Biadasz has some of that as well, but I was more impressed with his ability to lead and utilize his strengths and minimizing his weaknesses. Biadasz is known for his off-field intelligence and was All-Academic Big-10 both his final years. However, I have genuine concerns about his strength and how he’ll hold up to it in the NFL because very rarely did he win by moving a guy backwards or was able to stonewall a bull rush. He was, however, a very important piece of a run-heavy offense and Jonathan Taylor frequently ran his way. This is because what he lacked in strength he made up for in angles, leverage, footwork and hand usage. He commonly got in the way of his blocker by either redirecting him away from the run or having a great grip that wasn’t able to be shed. He didn’t try to be what he wasn’t and won doing what he could. A simple concept that usually goes over players and coaches alike.


Best Strength: Cushenberry


From a pure strength standpoint, I think Cushenberry is pound for pound the strongest in this group. This was easier to tell because he often abandoned technique and was able to hold up by pure brute and will. His anchor was very difficult to get past when his hands and feet were right, and against the middling competition, even when they weren’t. He worked against himself in this regard a good amount and was still able to hold his own. His lower body is further ahead than his upper, but this only goes back to the upside, getting these worked out could yield great results.


Best Hands: Ruiz


Shoutout to Biadasz who likely has the best grip, and Harris who was a very close second. Ruiz does it all though. He had a solid extension advantage over Harris, whereas their punch, placement, and timing are all similar. They’re able to win with their hands maintaining leverage against both the run and pass and don’t let go very easily. Harris demonstrated his ability to deconstruct opponent’s hand usage a little better, while Ruiz was clearly ahead of everyone else in their ability to reset and restack should they lose the initial hand fight. The rest would go into panic mode and let the defender into their body hoping to get enough to give the QB or RB enough time, while Ruiz showed poise and on several occasions, was able to reset his hands and maintain the block on second effort, frustrating defenders.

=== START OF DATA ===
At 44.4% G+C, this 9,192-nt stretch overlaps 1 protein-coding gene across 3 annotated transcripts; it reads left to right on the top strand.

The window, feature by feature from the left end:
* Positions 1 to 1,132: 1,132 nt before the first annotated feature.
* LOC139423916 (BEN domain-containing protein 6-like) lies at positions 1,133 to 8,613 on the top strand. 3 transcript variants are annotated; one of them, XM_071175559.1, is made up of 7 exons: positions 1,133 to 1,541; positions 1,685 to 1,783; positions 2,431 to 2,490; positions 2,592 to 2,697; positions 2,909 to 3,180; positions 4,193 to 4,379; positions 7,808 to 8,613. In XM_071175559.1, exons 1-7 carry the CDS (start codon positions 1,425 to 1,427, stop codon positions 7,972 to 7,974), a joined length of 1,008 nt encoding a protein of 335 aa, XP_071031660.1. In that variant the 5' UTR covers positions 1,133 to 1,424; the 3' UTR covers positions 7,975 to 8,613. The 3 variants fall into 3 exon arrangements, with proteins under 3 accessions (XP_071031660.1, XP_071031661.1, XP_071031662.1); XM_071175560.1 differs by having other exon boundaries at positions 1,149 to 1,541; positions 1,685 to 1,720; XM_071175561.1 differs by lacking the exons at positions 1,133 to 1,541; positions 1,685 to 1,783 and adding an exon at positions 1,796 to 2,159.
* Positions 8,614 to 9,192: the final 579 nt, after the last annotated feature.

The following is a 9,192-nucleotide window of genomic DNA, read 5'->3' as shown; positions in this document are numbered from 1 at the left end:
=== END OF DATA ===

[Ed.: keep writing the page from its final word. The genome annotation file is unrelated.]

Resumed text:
Worst Hands: Cushenberry


For his length and extension, Cushenberry was not able to use his hands well in a bunch of ways that were perplexing, because all of his other traits should equal quality here. Instead, he relied on his legs and a hug technique which was a very high risk for reward. It started with placement where he frequently hit outside or underneath letting defenders into his body. From there his punch and grip were both extremely underwhelming. His punch he more or less opted not to use, while his outside grip often let defenders shed easier they should be able to. At the second level, he went for punches on LBs instead of locking them down. It was very frustrating to see him not use the tools he seemingly should have otherwise.


Best Footwork: Biadasz


Biadasz’s footwork is where he made his upcoming money. It was so sound and consistent that he was able to overcome all his other issues by simply being in the right place and the right time over and over again.


Favorite fits


Ruiz - San Francisco / New England

Harris - Miami / Denver

Biadasz - Seattle / Baltimore

Cushenberry - Cincinnati / Tampa Bay


My Rankings:


  1. Ruiz

  2. Harris

  3. Biadasz

  4. Cushenberry